I would be remiss if I didn’t talk about the single merry-go-round that sit lopsided in front of the school….similar to the one above, only difference to this picture is we never saw green grass ANYWHERE on the school property.
That reddish, paint-chipped, squeaky disk served two purposes.
One it was the most dangerous, as one had to have a death grip to keep from being flung to the far reaches of the school ground as the older kids pushed it as they ran in circles faster and faster, with the hopes that a younger human projectile would come flying off the wheel.
Second, it was a great place to eat one’s lunch, that is if you had not participated in the momentum spinning of the merry-go-round and still had a calm and quiet tummy.
We would squeeze in between the handles of the merry-go-round, position our tin lunch boxes behind us on the nubby platform and use our feet to slowly sway back and forth, eroding the dirt path around the contraption even further. We didn’t mind that our shoes were shrouded in the dusty firmament…or that our anklets that were once white were now a tan-ish brown sporting a prickly, sand burr or two that had become entangled in our socks if we got too close to the prairie grass.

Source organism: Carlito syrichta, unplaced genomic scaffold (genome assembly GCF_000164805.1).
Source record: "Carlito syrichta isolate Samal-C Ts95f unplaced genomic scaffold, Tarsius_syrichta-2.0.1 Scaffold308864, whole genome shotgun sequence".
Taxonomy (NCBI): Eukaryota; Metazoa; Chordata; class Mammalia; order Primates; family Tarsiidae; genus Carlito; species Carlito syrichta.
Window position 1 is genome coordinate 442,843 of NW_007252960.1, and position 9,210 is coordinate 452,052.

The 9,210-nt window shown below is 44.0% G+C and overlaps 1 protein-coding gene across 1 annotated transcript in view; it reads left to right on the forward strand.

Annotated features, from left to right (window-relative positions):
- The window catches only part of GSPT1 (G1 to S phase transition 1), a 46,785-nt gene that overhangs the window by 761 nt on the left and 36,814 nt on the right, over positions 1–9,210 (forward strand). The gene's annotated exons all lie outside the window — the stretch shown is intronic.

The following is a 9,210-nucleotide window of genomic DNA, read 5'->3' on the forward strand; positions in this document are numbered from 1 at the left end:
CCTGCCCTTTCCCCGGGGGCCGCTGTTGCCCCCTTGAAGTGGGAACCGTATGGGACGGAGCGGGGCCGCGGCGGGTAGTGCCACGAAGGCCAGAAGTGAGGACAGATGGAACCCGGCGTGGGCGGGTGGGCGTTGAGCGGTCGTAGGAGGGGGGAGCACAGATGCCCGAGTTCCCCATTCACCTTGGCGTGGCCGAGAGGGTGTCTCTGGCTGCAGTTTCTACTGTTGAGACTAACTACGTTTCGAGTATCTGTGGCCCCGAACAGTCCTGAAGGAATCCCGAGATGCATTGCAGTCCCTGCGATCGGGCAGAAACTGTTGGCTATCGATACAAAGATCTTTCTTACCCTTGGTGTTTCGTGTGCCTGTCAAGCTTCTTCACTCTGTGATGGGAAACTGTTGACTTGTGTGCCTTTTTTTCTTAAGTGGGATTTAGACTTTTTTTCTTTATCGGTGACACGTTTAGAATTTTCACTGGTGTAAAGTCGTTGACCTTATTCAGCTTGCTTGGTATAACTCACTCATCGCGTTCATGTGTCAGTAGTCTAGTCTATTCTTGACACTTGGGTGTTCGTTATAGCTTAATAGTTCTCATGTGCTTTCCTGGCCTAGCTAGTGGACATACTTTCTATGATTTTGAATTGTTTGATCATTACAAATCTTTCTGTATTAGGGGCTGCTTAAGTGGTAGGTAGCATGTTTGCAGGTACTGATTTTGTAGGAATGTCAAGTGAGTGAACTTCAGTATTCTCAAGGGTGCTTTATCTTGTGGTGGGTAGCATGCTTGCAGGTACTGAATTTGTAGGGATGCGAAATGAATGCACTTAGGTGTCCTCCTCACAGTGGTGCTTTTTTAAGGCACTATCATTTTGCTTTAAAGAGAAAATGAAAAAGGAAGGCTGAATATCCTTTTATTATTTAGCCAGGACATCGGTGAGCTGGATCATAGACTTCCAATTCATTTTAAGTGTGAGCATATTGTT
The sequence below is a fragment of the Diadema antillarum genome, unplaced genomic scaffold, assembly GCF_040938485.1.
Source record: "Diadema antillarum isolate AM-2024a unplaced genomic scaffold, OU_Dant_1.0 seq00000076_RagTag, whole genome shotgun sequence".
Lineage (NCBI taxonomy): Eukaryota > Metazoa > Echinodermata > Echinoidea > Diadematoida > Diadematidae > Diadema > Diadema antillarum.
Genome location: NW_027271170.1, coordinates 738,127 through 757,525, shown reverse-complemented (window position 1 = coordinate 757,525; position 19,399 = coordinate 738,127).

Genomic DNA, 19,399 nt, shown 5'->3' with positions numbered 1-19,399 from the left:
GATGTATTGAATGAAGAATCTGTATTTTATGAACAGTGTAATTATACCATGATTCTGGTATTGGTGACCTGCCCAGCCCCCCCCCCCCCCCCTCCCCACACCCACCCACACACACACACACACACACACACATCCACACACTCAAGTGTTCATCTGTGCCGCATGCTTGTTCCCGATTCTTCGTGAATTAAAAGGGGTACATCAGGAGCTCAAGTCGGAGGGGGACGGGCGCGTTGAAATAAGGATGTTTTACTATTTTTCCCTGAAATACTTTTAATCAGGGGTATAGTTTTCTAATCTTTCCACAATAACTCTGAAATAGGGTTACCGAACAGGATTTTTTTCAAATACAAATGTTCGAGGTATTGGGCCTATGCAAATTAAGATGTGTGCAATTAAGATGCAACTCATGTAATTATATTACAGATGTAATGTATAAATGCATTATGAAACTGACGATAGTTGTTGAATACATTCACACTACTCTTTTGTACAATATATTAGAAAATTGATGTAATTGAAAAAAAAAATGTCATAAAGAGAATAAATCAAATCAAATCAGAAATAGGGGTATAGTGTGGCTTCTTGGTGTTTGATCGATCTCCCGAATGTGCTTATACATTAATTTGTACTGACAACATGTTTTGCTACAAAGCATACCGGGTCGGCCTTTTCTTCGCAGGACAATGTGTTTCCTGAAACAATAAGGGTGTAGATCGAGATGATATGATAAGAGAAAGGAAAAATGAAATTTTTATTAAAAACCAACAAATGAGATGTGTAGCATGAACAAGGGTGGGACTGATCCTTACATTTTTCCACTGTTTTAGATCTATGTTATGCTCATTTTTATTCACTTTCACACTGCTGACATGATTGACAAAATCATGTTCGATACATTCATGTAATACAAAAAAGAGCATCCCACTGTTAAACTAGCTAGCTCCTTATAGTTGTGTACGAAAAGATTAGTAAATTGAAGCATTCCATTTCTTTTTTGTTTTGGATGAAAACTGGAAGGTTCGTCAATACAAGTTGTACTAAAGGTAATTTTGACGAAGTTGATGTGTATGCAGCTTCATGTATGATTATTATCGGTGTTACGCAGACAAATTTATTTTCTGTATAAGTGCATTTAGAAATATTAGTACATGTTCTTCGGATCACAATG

Those sand burrs had “tiny spikes” all around the orb, but they were not the dangerous ones.
The ones we really hated to pick out of our socks was the Mexican sand burrs. Those had “long slender thorns”, resembling the spoked living room clocks adorning the walls in the 50’s and 60’s….and if one poked you…it left a burning sensation that seem to take forever to go away. AND If you got one in one of your bare feet…one was sidelined until one could hop to a sitting place and gingerly remove it, all the while scrunching up one’s face as if that would ease the pain.
Yes, I have been there, done that!
Today, I see these yellow buses everywhere and at all times of the day. It makes me wonder just what are the hours of school? I have been told that now-a-days, the hours vary depending on the age of the student.
Do you have memories of your early school days?
Share them please, I would love for you to comment.
Have a great week-end!
And if you are driving, watch out for those school zones….